If you're seeing this message, it means we're having trouble loading external resources on our website.

If you're behind a web filter, please make sure that the domains *.kastatic.org and *.kasandbox.org are unblocked.

Main content

LeBron Asks: Why does sweating cool you down?

LeBron asks Sal why sweating helps cool the body down. Created by LeBron James and Sal Khan.

Want to join the conversation?

  • piceratops ultimate style avatar for user ∫∫ Greg Boyle  dG dB
    Is sweating too much or too little ever dangerous? If the sweat stops evaporating could I get sick or even die?
    (283 votes)
    Default Khan Academy avatar avatar for user
    • leaf red style avatar for user ville
      You can become dehydrated if you sweat a lot and that can be dangerous, even fatal if you become severely dehydrated. You can also become over hydrated if you drink too much water, which can be fatal at large quantities. Balance is key!
      (313 votes)
  • purple pi purple style avatar for user hfrassrand
    Why does sweat smell bad if it is just water?
    (110 votes)
    Default Khan Academy avatar avatar for user
    • leaf blue style avatar for user Pearl Alex
      Sweat itself doesnt smell! Body odour comes from bacteria in your skin that breaks down and feeds on sweat secretions coming from your sweat glands..
      I don't mean to gross anyone out but for the purpose of science I shall also mention that the warm and damp conditions in our armpits is also great environment for bacteria to thrive and feed hence that smell
      (250 votes)
  • aqualine ultimate style avatar for user Thomas Doan
    This might sound silly: Why don't your skin molecules just "pop off" due to kinetic energy? What properties of water molecules vs dermal molecules make it evaporate?
    (18 votes)
    Default Khan Academy avatar avatar for user
    • hopper cool style avatar for user Arwick
      Assuming that you mean molecules present on the dermal surface with ''skin molecules'': they don't ''pop off'' when the adhesive force of the droplet to the skin surface is stronger than the kinetic energy; if the momentum caused by movement is high enough droplets will be displaced or get ''flung into space''.

      However, droplets of sweat in normal conditions (non-excessive sweating, i.e. during exercise) have a low amount of liquid mass. Therefore adhesion will be stronger than kinetic force most of the time. Which makes evaporation (influenced by temperature and airflow) a more energetically favored mode of action.
      (8 votes)
  • hopper jumping style avatar for user Chase Hammes
    Cant sweating be a bad thing?
    (15 votes)
    Default Khan Academy avatar avatar for user
  • hopper happy style avatar for user Unknown_Phoenix
    Is sweating a real way to cool down?
    (10 votes)
    Default Khan Academy avatar avatar for user
    • mr pink red style avatar for user Jeffrey Baum
      yes. due to evaporative cooling. the sweat gets vaporized from the skin into the atmosphere, by taking in heat from the body. (endothermic reaction to vaporize the sweat). thus the body cools down as it loses heat. this is why on a humid day you get hot and sticky, since the sweat cannot evaporate into the already saturated air. therefore, it remains on your skin and you dont cool off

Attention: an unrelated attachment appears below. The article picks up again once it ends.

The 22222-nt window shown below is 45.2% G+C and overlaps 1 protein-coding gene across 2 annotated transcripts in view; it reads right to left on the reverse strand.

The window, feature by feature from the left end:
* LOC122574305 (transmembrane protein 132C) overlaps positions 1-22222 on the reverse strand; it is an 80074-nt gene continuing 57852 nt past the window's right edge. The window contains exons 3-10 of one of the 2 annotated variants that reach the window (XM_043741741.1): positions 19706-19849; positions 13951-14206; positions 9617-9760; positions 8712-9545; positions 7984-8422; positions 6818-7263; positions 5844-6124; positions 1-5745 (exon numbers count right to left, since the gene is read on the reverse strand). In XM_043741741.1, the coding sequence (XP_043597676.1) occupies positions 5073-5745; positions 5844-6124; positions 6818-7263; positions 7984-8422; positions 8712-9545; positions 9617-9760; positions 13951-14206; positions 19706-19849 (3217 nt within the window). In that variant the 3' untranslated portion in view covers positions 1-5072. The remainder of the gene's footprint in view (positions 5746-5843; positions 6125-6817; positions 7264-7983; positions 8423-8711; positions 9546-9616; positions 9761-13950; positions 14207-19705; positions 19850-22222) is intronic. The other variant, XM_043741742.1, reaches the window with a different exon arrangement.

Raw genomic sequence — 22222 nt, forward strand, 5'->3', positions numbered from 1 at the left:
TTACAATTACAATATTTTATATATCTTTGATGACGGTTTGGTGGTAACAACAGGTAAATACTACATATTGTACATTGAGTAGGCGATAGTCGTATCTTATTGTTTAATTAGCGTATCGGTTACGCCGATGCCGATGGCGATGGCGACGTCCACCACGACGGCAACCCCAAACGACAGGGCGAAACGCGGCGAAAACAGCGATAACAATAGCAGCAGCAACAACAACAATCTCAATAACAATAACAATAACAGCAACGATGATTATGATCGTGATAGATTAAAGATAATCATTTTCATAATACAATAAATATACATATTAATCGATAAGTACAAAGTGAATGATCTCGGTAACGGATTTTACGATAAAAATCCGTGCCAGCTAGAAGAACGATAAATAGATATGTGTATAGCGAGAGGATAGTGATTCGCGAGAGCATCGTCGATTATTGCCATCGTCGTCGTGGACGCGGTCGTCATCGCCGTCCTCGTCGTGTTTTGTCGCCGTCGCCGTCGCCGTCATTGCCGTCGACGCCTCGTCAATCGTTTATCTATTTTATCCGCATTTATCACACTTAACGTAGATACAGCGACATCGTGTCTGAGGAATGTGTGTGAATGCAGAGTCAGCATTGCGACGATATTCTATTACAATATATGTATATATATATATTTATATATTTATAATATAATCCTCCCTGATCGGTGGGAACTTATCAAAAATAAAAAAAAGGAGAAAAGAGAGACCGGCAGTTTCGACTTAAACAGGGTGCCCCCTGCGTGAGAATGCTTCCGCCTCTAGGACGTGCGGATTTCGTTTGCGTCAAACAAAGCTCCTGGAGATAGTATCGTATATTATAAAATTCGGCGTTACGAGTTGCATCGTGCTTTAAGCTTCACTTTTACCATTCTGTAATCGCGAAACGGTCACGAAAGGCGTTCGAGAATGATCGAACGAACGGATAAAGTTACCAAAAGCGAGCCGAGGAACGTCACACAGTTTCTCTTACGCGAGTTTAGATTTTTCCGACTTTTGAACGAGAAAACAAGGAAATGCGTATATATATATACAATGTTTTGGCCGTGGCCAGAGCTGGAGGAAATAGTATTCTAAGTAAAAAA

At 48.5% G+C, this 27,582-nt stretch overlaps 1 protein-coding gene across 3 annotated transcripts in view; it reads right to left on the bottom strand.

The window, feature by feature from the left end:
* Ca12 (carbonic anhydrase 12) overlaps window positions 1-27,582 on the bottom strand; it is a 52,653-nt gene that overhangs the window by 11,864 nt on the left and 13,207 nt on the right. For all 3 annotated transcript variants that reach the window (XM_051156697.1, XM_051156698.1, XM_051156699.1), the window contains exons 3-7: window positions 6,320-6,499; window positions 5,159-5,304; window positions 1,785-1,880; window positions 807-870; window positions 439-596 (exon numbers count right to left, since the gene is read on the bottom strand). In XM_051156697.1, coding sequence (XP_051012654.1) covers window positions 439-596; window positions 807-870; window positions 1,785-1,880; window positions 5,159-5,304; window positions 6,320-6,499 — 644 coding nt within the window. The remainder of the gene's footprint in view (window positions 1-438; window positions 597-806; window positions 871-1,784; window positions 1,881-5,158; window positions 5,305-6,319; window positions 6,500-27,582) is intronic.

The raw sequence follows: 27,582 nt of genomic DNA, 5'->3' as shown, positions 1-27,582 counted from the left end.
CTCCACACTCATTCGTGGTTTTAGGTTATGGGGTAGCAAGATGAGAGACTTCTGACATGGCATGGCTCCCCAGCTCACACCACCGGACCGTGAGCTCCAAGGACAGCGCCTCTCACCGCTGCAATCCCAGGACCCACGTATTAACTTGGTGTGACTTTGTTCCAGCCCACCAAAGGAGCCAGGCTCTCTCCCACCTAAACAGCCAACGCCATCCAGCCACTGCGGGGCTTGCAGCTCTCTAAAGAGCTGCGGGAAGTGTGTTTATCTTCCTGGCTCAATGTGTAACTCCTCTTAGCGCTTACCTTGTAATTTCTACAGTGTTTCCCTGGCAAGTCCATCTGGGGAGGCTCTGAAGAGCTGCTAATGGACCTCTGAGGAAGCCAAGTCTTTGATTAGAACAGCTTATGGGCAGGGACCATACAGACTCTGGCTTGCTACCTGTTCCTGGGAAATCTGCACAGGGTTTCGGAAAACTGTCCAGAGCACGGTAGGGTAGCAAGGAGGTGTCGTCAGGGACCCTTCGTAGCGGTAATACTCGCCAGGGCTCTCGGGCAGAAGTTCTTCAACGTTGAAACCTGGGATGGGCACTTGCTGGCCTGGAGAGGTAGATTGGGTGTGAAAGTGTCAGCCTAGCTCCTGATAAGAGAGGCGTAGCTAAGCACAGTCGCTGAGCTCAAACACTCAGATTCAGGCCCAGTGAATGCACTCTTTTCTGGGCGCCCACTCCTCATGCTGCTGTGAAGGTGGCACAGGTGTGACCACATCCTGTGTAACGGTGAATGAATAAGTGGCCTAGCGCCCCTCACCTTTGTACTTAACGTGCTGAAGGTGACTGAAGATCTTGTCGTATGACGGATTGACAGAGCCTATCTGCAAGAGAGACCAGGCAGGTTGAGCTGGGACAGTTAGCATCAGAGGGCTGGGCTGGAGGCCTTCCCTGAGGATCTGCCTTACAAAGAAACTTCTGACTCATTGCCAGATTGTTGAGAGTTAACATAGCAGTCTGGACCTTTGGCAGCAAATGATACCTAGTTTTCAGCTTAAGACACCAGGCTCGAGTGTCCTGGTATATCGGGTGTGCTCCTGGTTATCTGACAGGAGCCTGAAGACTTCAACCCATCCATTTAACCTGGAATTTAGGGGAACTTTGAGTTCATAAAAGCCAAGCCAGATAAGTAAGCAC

(2 votes)
  • piceratops tree style avatar for user Mithran Venugopal
    can sweat get into your eye? is that dangerous?
    (3 votes)
    Default Khan Academy avatar avatar for user
  • aqualine ultimate style avatar for user Lucía C.
    There´s something that´s been bugging me: why do molecules move? Is it simply due to the intermolecular connections? Say, if we were to isolate a single molecule, would it rotate and vibrate because of it´s own energy? Would that be caused by the energy the electrons and protons have? If so, what even is negative and positive energy, really? sobs
    (2 votes)
    Default Khan Academy avatar avatar for user
    • old spice man green style avatar for user Matt B
      Molecules move because they have energy. For similar reasons you want to be active when you eat sugar (energy), you too will want to move. The energy in a molecule is mostly in the bonds between atoms and these will vibrate/rotate/move
      (14 votes)
  • blobby blue style avatar for user Rover
    Does skin ever reabsorb sweat?
    (3 votes)
    Default Khan Academy avatar avatar for user
  • hopper cool style avatar for user Kavin Puri
    Why does the body bother putting salt into its sweat? Wouldn't that be deleterious to the body since it's wasting salt?
    (3 votes)
    Default Khan Academy avatar avatar for user
    • piceratops ultimate style avatar for user Joshua
      Sodium also causes the cells in our body to lose water via osmosis. This is why too much sodium will get us dehydrated. Sodium is found in most foods we eat, so sweating out some sodium isn't harmful. Excess sodium also gets excreted via urine.
      (2 votes)
  • leaf orange style avatar for user Lázaro Krantz
    Well, though I accept your answer, I dont think le bron asked the question to know why he cooled down whilst having sweat. Sal anweres the question disregarding the movement of the subject. The way I experience the cooling down effect that sweat has ,is when I am moving against the wind. It seems to me that Sal forgot about talking about air in this video. The way that I found to explain the observation is simply that air must cool water much faster than it does to us. Given that the water is on our skin for a great duration of time, it has a much greater chance of achieving "temperature equilibrium" with us, that the air would. Is this a correct explanation?
    (4 votes)
    Default Khan Academy avatar avatar for user
    • starky ultimate style avatar for user ++§ Αλεκσανδαρ